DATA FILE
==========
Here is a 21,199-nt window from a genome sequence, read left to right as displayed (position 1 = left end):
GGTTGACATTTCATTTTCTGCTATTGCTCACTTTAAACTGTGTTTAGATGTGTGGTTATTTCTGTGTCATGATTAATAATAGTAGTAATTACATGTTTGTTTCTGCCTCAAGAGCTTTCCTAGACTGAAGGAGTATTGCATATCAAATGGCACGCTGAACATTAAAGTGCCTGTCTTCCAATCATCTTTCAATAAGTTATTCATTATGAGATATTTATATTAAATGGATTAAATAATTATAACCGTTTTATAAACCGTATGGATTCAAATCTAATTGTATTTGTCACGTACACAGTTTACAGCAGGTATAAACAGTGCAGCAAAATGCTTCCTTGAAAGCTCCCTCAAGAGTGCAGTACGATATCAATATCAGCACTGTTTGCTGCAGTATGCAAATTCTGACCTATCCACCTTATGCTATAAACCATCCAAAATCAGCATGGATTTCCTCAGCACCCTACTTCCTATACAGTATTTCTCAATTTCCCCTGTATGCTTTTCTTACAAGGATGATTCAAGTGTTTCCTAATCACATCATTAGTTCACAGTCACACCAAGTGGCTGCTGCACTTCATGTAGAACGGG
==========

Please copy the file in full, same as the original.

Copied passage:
Here is a 21,199-nt window from a genome sequence, read left to right as displayed (position 1 = left end):
GGTTGACATTTCATTTTCTGCTATTGCTCACTTTAAACTGTGTTTAGATGTGTGGTTATTTCTGTGTCATGATTAATAATAGTAGTAATTACATGTTTGTTTCTGCCTCAAGAGCTTTCCTAGACTGAAGGAGTATTGCATATCAAATGGCACGCTGAACATTAAAGTGCCTGTCTTCCAATCATCTTTCAATAAGTTATTCATTATGAGATATTTATATTAAATGGATTAAATAATTATAACCGTTTTATAAACCGTATGGATTCAAATCTAATTGTATTTGTCACGTACACAGTTTACAGCAGGTATAAACAGTGCAGCAAAATGCTTCCTTGAAAGCTCCCTCAAGAGTGCAGTACGATATCAATATCAGCACTGTTTGCTGCAGTATGCAAATTCTGACCTATCCACCTTATGCTATAAACCATCCAAAATCAGCATGGATTTCCTCAGCACCCTACTTCCTATACAGTATTTCTCAATTTCCCCTGTATGCTTTTCTTACAAGGATGATTCAAGTGTTTCCTAATCACATCATTAGTTCACAGTCACACCAAGTGGCTGCTGCACTTCATGTAGAACGGG